A casual glance at a cell phone while talking with a co-worker. Saying hello to a passer-by while walking to the copy machine. Interrupting someone just to say what is on your mind. Stopping to greet the front desk receptionist.
In my front yard, a beautiful flowering vine grows. Each spring, it peaks out of the ground and within weeks, it covers a section of a flowerbed. Unfortunately, without proper direction and intentional scaffolding, it overshadows other plants, which experience stunted growth and premature death. The laws of gravity do not have mercy on the covered plants as the unattended vine continues its horizontal crawl. Unintentional damage and destruction take place not because the vine intends to do so. Rather, it is a by-product of growth and a lack of care by the gardener (me).
As a tax manager, "busy season" is both demanding and time consuming. So, what do I do to burn off stress after busy season?
"Oh, so this is just an entry-level job?" "I guess it's a good way to get your foot in the door." As an administrative professional, I've heard these sayings more times then I like to count, and I use to believe others were right. I used to believe my role was just entry level, that I should look for a way to move out of my role and into a new one quickly, and enjoying what I do must somehow be…wrong. Then I started to wonder, what if I stopped defining my career path as an administrative professional by their logic? What if I decided to own the fact that I'm good at what I do, I enjoy what I do, and I see the value and impact I have on my team? Less than a year ago, I came to this very impactful realization and just in time!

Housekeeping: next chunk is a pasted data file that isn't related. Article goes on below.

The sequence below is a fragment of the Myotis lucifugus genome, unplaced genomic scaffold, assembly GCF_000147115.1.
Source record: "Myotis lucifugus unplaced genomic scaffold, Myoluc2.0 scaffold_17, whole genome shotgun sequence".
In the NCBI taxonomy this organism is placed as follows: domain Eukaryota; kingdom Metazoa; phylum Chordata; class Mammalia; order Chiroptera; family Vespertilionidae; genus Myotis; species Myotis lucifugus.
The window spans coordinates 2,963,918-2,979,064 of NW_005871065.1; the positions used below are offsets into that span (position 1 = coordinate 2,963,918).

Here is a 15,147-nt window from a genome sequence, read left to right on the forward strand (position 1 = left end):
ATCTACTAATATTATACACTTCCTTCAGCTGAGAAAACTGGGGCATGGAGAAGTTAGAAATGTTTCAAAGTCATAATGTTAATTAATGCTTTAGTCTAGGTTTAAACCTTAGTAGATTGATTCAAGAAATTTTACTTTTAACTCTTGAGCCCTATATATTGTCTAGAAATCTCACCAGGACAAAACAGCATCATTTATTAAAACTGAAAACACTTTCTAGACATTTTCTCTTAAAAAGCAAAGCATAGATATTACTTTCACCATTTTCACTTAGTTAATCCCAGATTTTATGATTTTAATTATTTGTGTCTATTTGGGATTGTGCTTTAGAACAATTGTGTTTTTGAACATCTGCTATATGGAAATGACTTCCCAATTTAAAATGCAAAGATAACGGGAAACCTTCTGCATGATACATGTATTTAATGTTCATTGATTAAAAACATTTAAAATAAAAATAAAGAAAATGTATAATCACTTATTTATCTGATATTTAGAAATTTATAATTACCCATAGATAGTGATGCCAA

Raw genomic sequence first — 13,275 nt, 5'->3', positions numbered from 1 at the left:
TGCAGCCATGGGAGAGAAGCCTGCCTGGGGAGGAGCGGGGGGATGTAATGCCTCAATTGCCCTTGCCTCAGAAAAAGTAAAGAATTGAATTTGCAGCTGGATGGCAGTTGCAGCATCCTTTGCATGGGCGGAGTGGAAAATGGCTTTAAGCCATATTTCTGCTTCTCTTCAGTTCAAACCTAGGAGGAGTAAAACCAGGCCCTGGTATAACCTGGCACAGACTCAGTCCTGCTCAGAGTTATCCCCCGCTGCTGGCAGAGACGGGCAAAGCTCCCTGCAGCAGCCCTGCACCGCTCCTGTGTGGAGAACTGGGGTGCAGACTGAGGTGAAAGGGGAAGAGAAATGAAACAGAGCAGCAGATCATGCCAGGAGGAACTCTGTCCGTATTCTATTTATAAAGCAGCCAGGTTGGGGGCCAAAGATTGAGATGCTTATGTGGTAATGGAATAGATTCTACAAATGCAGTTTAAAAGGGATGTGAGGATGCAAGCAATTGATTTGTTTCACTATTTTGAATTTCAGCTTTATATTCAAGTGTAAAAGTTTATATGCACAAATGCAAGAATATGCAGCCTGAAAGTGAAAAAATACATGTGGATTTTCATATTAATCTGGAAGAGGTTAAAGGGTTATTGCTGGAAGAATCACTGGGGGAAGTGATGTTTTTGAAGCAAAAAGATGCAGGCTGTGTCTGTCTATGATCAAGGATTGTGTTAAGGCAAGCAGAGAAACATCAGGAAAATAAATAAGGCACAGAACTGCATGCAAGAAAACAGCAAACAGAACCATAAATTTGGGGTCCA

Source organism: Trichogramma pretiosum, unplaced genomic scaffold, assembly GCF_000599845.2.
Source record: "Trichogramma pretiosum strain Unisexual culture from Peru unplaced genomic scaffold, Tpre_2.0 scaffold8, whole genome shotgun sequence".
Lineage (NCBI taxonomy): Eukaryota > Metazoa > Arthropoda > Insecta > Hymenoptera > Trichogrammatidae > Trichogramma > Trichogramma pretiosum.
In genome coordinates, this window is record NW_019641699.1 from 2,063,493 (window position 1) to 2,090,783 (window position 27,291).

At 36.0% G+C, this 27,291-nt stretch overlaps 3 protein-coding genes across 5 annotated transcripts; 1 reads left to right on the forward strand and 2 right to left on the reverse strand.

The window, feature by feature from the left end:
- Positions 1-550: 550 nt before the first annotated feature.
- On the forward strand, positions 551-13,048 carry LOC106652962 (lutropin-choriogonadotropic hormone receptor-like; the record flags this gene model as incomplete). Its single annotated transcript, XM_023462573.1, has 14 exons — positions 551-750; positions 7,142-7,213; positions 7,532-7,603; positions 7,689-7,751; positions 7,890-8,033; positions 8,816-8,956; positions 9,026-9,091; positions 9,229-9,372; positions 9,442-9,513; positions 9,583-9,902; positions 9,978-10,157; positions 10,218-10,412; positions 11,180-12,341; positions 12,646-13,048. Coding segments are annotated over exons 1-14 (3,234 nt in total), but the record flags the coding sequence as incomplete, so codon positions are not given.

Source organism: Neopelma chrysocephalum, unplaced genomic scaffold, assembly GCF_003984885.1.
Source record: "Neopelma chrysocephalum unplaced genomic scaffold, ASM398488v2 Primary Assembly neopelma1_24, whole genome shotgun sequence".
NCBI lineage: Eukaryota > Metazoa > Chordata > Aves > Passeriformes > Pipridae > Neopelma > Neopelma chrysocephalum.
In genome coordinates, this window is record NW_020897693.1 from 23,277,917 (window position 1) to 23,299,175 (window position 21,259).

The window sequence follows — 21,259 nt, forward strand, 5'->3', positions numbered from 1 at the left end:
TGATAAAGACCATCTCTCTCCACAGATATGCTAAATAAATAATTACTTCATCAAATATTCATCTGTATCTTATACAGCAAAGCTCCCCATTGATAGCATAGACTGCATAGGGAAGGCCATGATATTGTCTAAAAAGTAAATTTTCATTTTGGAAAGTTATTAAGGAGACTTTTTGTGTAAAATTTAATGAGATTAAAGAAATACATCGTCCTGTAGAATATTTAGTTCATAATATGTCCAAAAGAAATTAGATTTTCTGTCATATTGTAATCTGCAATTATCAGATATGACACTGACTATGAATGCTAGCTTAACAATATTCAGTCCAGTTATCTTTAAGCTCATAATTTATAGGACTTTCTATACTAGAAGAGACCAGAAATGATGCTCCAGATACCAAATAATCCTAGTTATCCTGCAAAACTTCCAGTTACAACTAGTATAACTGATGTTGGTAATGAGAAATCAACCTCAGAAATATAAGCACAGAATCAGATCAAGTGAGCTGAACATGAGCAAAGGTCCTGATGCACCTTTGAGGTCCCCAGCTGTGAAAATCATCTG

Let me preface this by saying I am certainly not the healthiest person in the world. I have always tried to make reasonable diet decisions and get out to get some exercise. However, things such as kids, long work days and stress tend to get in the way. I want to share some recent changes I made and how pervasive those have been to my happiness at work, productivity and overall well-being in other areas of my life.
I do not fully trust my children. Now, before you recoil in outrage, hear me out. There are somethings where they have or will gain my trust, but there are some areas of life where I do not trust them and for good reason.
As a business leader we often hear the phrase, "you need to work on your business not in your business.”
In my previous post, 3 Indicators that your Process is Broken, I provided insight on how to identify when a process is broken. As a follow-up to that, this post focuses on the steps to take in order to fix a broken process that you have identified.
The majority of the clients I serve are businesses that are experiencing growth. While growth for a business is exciting, it can also be overwhelming if your processes can’t keep up with the demand. The processes that worked well for your $10M business, often don’t work when you’re a $40M business, and the processes that worked for your $40M business, often don’t work when you’re a $100M business, and so on.